How to calculate the peak power of a pulsed laser

Our blog post this week is the first in a series we call “Laser experts”, in which the Gentec-EO crew shares its best tips and knowledge about laser beam measurement. This is an unique endeavor in our market that will most certainly help many people out there in measuring lasers properly, while also learning about them generally.

As a first topic, we will be discussing how to calculate the peak power and peak power density of a pulsed laser. The latter, in particular, has quite some importance when it comes to laser beam measurement using thermal-based technology.

A simple formula to calculate the peak power of a pulsed laser

Peak power is formally defined as the maximum optical power a laser pulse will attain. In more loosely-defined terms, it is an indicator of the amount of energy a laser pulse contains in comparison to its temporal duration, namely pulse width.

A laser with high peak power is one that has pulses that are either high in energy per pulse or short in pulse width, but generally, both conditions are combined.

For a flat top beam, this is mathematically represented by:

Laser peak power formula

Note that for a Gaussian beam, one can apply a factor of 2 to represent the actual peak power generated in the middle of the beam.



In turn, peak power density is defined as peak power divided by the area covered by the laser spot. Note that peak power is quite different from average power, the latter being loosely-defined as the amount of optical energy a laser produces each second. Peak power has no real significance when it comes to a CW laser.

Laser power measurement

Values for both peak power and peak power density for most lasers are typically immense due to the prevalence of fast laser sources on the market. Even ultrafast lasers are now a thing! Therefore, it is quite possible to hear about a gigawatt laser, or even a petawatt laser, as a reference to the peak power values these lasers can reach.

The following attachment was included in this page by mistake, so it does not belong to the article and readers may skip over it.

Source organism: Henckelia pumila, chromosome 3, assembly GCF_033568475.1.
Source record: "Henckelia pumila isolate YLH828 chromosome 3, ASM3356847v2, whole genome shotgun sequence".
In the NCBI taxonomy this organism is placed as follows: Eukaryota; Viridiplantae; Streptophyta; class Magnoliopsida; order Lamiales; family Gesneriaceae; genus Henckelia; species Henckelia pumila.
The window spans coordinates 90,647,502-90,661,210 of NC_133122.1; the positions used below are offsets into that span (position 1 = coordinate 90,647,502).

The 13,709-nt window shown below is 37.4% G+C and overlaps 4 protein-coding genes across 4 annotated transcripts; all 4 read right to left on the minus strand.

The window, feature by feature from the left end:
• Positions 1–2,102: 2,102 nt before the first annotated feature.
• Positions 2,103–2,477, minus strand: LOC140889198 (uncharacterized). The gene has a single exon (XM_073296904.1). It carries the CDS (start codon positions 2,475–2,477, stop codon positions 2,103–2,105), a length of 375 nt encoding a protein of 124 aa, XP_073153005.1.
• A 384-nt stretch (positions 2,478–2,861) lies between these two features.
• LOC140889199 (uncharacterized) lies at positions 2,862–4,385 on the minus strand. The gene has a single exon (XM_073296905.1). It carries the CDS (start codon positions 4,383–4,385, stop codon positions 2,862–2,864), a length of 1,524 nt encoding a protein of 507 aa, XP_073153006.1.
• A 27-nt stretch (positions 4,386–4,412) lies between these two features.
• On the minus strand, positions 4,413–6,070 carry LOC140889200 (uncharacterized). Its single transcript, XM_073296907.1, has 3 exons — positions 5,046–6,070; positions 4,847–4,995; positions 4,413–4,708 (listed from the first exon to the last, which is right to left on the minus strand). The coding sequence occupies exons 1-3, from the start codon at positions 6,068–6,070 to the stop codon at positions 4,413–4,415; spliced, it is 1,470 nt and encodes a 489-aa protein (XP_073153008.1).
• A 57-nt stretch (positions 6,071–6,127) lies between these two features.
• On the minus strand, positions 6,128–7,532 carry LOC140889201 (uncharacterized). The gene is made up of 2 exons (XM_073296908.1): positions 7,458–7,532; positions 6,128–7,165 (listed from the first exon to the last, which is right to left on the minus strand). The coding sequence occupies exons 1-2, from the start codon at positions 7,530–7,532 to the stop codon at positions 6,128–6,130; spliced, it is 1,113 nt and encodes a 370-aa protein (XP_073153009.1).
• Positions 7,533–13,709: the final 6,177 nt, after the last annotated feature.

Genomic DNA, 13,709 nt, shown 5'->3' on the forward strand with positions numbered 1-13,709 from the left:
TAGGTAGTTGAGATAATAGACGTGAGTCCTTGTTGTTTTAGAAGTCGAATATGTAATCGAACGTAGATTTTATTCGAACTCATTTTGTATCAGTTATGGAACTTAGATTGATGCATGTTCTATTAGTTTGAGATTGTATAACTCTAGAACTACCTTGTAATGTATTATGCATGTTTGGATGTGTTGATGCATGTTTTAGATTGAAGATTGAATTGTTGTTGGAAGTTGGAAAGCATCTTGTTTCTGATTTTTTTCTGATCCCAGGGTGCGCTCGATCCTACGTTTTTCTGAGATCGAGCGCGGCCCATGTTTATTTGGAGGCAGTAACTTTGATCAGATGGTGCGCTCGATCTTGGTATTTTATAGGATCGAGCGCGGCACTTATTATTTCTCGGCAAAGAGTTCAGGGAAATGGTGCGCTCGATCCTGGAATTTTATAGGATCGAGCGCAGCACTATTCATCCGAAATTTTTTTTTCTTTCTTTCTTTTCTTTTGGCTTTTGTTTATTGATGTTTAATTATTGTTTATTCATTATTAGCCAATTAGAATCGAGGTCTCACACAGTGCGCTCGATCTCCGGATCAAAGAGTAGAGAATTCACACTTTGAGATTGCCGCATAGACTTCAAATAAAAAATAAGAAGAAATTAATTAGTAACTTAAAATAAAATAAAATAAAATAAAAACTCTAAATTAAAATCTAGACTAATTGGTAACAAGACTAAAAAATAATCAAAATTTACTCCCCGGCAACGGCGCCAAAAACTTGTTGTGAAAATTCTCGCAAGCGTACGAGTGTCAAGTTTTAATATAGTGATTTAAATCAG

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We provide peak power density threshold values for most laser power detectors, thanks to a simple calculation relating energy density threshold to the former. To be specific, energy density divided by pulse width will return a peak power density value, yet, energy density threshold diminishes as pulse width gets shorter.

Consequently, this implies that lasers with an energy density level that is within the safe range of a laser power meter or a laser energy meter will also be within the safe range in regards to peak power density.

Try our laser peak power calculator

Gentec-EO's peak power and peak power density calculator is publicly available and free to use. Bookmark the page and use it whenever it can save you time.

Turning the spotlight on the meters

We have discussed already that energy can be both concentrated spatially (energy density) and temporally (peak power), but also both at once (peak power density). It is therefore wise to describe the effects of high peak power density (and therefore energy density) on a detector, along with some precautions for people to consider.

One can imagine that such concentrated energy will literally vaporize the absorber if precautions are not taken. Two simple tips you should consider, if you are having trouble, are:

  1. Expanding the beam diameter to get a larger laser spot hitting the absorber of the detector;
  2. Opt for a more resilient absorber (like our proprietary absorbers W or QED).

Finally, note that some laser parameters can be deceitfully low in a certain setting, yet danger is still quite present.

A good example would be an ultrafast laser with relatively weak energy per pulse. Imagine a 100-μJ laser with a 10-fs pulse width, along with 1 cm2 spot size. The energy density here is quite low: less than 1 mJ/cm2 in fact, which looks like it might be within the specifications of our baseline H absorber.

However, peak power density here would be 10 GW/cm2, which is huge! In this example, a solution with W or VR absorber would have been much better (or the usage of QED attenuator with an energy meter). In this example, the relatively weak energy density level misled us into thinking we would be fine until we considered pulse width into the picture (and therefore peak power density)!

There you go! This is what the experts had to say on peak power and peak power density.

Now you know how to calculate the peak power of your pulsed laser. You have learned here how to deal both mathematically and experimentally with peak power to ensure you are working in a safe and efficient environment.

Got a topic you want the experts to discuss? Comment down below, and feel free to leave any question that you may have about the current post while you’re there!

Kévin Foster
Inside Sales Representative
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